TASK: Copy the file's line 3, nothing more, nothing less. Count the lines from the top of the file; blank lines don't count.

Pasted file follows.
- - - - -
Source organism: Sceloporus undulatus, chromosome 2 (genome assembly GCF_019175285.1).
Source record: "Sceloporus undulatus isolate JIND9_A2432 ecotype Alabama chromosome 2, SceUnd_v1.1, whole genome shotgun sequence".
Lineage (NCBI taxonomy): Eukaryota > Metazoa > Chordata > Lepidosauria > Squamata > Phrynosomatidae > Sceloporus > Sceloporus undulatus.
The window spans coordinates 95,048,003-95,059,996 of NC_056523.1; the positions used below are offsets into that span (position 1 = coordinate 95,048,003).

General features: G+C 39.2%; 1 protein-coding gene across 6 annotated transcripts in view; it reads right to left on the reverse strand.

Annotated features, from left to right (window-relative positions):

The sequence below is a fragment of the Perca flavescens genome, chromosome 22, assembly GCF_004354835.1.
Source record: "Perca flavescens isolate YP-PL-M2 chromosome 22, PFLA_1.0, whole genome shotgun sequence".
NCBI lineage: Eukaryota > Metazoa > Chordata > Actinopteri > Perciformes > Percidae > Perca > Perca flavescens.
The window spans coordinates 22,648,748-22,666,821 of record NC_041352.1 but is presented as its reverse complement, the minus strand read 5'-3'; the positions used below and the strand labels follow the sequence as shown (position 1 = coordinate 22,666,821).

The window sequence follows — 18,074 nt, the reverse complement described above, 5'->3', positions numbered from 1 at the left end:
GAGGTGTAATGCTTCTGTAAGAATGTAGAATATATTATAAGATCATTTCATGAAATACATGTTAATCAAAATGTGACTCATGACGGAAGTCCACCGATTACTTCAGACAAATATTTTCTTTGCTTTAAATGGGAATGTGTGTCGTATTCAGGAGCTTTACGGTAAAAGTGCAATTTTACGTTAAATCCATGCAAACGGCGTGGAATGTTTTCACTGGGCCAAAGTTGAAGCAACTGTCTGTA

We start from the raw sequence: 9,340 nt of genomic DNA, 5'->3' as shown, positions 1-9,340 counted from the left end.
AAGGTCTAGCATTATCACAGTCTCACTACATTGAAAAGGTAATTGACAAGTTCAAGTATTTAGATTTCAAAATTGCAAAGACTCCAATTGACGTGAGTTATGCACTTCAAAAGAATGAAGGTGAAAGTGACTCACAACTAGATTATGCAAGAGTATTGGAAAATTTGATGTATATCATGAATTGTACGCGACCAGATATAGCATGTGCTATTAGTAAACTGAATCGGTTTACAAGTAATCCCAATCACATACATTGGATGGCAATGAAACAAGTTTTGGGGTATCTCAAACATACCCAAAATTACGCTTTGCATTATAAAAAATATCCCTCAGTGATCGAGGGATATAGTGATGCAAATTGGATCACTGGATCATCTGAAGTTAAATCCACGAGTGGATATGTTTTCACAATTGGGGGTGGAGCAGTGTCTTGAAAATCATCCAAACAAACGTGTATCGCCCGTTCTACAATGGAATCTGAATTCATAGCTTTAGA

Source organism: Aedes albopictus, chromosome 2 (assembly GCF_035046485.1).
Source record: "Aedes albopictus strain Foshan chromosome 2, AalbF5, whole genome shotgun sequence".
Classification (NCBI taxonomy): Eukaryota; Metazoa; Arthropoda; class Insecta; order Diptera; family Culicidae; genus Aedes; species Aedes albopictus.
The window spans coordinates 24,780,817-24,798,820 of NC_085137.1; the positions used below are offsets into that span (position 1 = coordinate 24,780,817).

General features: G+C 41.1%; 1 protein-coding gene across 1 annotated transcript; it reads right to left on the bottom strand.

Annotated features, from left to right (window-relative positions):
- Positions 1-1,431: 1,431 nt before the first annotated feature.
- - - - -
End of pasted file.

Lineage (NCBI taxonomy): Eukaryota > Metazoa > Chordata > Lepidosauria > Squamata > Phrynosomatidae > Sceloporus > Sceloporus undulatus.